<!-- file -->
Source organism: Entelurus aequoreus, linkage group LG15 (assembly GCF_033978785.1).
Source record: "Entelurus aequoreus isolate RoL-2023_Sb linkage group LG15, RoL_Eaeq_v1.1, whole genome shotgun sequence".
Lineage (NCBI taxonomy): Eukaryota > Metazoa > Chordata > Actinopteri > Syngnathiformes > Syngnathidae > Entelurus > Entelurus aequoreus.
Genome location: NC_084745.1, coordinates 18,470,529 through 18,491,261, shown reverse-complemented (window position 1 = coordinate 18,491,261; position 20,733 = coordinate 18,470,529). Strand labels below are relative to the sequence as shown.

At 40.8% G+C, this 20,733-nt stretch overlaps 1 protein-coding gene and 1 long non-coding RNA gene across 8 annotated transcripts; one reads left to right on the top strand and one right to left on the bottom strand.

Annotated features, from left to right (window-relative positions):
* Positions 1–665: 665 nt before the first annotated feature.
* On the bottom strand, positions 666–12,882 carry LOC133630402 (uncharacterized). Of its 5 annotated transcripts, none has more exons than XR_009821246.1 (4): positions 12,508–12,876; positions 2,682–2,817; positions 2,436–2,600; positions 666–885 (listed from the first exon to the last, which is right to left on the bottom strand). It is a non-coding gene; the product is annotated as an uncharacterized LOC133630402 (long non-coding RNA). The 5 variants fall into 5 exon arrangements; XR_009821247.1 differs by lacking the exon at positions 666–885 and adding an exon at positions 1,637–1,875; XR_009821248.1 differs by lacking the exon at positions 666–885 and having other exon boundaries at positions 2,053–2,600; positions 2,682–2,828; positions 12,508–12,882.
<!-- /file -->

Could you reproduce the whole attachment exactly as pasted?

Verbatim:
Source organism: Entelurus aequoreus, linkage group LG15 (assembly GCF_033978785.1).
Source record: "Entelurus aequoreus isolate RoL-2023_Sb linkage group LG15, RoL_Eaeq_v1.1, whole genome shotgun sequence".
Lineage (NCBI taxonomy): Eukaryota > Metazoa > Chordata > Actinopteri > Syngnathiformes > Syngnathidae > Entelurus > Entelurus aequoreus.
Genome location: NC_084745.1, coordinates 18,470,529 through 18,491,261, shown reverse-complemented (window position 1 = coordinate 18,491,261; position 20,733 = coordinate 18,470,529). Strand labels below are relative to the sequence as shown.

At 40.8% G+C, this 20,733-nt stretch overlaps 1 protein-coding gene and 1 long non-coding RNA gene across 8 annotated transcripts; one reads left to right on the top strand and one right to left on the bottom strand.

Annotated features, from left to right (window-relative positions):
* Positions 1–665: 665 nt before the first annotated feature.
* On the bottom strand, positions 666–12,882 carry LOC133630402 (uncharacterized). Of its 5 annotated transcripts, none has more exons than XR_009821246.1 (4): positions 12,508–12,876; positions 2,682–2,817; positions 2,436–2,600; positions 666–885 (listed from the first exon to the last, which is right to left on the bottom strand). It is a non-coding gene; the product is annotated as an uncharacterized LOC133630402 (long non-coding RNA). The 5 variants fall into 5 exon arrangements; XR_009821247.1 differs by lacking the exon at positions 666–885 and adding an exon at positions 1,637–1,875; XR_009821248.1 differs by lacking the exon at positions 666–885 and having other exon boundaries at positions 2,053–2,600; positions 2,682–2,828; positions 12,508–12,882.